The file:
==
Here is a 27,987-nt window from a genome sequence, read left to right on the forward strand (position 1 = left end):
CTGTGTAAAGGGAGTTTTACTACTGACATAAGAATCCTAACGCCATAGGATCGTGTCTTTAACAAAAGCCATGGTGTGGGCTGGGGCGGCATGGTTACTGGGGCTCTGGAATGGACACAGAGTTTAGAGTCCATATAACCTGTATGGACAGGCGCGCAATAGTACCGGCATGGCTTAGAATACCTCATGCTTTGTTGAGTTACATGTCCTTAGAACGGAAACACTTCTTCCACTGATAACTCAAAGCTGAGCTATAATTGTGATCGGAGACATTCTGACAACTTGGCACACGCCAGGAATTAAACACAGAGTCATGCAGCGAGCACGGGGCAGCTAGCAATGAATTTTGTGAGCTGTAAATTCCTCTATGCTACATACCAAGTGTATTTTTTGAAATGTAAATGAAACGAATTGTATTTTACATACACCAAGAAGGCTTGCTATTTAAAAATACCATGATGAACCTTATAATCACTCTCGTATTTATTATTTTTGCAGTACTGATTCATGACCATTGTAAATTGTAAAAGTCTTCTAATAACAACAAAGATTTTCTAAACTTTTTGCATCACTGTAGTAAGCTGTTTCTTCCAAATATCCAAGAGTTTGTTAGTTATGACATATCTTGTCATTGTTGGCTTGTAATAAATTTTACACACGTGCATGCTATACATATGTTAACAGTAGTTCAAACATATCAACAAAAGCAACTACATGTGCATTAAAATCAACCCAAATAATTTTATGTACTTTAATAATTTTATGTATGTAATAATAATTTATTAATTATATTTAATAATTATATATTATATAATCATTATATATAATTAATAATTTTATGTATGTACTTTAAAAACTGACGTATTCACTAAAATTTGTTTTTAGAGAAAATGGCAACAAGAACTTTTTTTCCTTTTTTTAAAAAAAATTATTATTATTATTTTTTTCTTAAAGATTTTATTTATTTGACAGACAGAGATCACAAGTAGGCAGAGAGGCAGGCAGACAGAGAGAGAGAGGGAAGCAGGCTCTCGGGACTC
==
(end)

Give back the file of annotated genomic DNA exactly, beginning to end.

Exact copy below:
Here is a 27,987-nt window from a genome sequence, read left to right on the forward strand (position 1 = left end):
CTGTGTAAAGGGAGTTTTACTACTGACATAAGAATCCTAACGCCATAGGATCGTGTCTTTAACAAAAGCCATGGTGTGGGCTGGGGCGGCATGGTTACTGGGGCTCTGGAATGGACACAGAGTTTAGAGTCCATATAACCTGTATGGACAGGCGCGCAATAGTACCGGCATGGCTTAGAATACCTCATGCTTTGTTGAGTTACATGTCCTTAGAACGGAAACACTTCTTCCACTGATAACTCAAAGCTGAGCTATAATTGTGATCGGAGACATTCTGACAACTTGGCACACGCCAGGAATTAAACACAGAGTCATGCAGCGAGCACGGGGCAGCTAGCAATGAATTTTGTGAGCTGTAAATTCCTCTATGCTACATACCAAGTGTATTTTTTGAAATGTAAATGAAACGAATTGTATTTTACATACACCAAGAAGGCTTGCTATTTAAAAATACCATGATGAACCTTATAATCACTCTCGTATTTATTATTTTTGCAGTACTGATTCATGACCATTGTAAATTGTAAAAGTCTTCTAATAACAACAAAGATTTTCTAAACTTTTTGCATCACTGTAGTAAGCTGTTTCTTCCAAATATCCAAGAGTTTGTTAGTTATGACATATCTTGTCATTGTTGGCTTGTAATAAATTTTACACACGTGCATGCTATACATATGTTAACAGTAGTTCAAACATATCAACAAAAGCAACTACATGTGCATTAAAATCAACCCAAATAATTTTATGTACTTTAATAATTTTATGTATGTAATAATAATTTATTAATTATATTTAATAATTATATATTATATAATCATTATATATAATTAATAATTTTATGTATGTACTTTAAAAACTGACGTATTCACTAAAATTTGTTTTTAGAGAAAATGGCAACAAGAACTTTTTTTCCTTTTTTTAAAAAAAATTATTATTATTATTTTTTTCTTAAAGATTTTATTTATTTGACAGACAGAGATCACAAGTAGGCAGAGAGGCAGGCAGACAGAGAGAGAGAGGGAAGCAGGCTCTCGGGACTC